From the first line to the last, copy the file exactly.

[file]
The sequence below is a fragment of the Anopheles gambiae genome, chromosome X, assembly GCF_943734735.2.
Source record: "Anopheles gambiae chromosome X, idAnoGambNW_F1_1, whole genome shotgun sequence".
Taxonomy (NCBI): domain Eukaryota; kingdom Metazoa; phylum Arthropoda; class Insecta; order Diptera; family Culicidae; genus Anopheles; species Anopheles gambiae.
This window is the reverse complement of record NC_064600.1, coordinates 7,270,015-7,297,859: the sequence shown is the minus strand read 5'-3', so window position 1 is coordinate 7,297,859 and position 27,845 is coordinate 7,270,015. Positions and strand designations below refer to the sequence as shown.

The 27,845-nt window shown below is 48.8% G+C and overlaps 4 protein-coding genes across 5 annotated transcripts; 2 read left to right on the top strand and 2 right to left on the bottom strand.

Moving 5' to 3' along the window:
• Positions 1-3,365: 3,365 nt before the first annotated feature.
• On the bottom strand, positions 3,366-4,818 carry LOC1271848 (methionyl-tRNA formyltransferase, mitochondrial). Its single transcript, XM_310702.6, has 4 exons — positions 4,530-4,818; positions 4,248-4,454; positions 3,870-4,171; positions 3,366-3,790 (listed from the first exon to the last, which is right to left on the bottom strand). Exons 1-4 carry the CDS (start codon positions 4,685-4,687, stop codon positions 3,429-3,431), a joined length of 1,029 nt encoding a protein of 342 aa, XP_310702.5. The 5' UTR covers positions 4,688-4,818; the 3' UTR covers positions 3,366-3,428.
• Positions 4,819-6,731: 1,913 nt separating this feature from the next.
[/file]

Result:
The sequence below is a fragment of the Anopheles gambiae genome, chromosome X, assembly GCF_943734735.2.
Source record: "Anopheles gambiae chromosome X, idAnoGambNW_F1_1, whole genome shotgun sequence".
Taxonomy (NCBI): domain Eukaryota; kingdom Metazoa; phylum Arthropoda; class Insecta; order Diptera; family Culicidae; genus Anopheles; species Anopheles gambiae.
This window is the reverse complement of record NC_064600.1, coordinates 7,270,015-7,297,859: the sequence shown is the minus strand read 5'-3', so window position 1 is coordinate 7,297,859 and position 27,845 is coordinate 7,270,015. Positions and strand designations below refer to the sequence as shown.

The 27,845-nt window shown below is 48.8% G+C and overlaps 4 protein-coding genes across 5 annotated transcripts; 2 read left to right on the top strand and 2 right to left on the bottom strand.

Moving 5' to 3' along the window:
• Positions 1-3,365: 3,365 nt before the first annotated feature.
• On the bottom strand, positions 3,366-4,818 carry LOC1271848 (methionyl-tRNA formyltransferase, mitochondrial). Its single transcript, XM_310702.6, has 4 exons — positions 4,530-4,818; positions 4,248-4,454; positions 3,870-4,171; positions 3,366-3,790 (listed from the first exon to the last, which is right to left on the bottom strand). Exons 1-4 carry the CDS (start codon positions 4,685-4,687, stop codon positions 3,429-3,431), a joined length of 1,029 nt encoding a protein of 342 aa, XP_310702.5. The 5' UTR covers positions 4,688-4,818; the 3' UTR covers positions 3,366-3,428.
• Positions 4,819-6,731: 1,913 nt separating this feature from the next.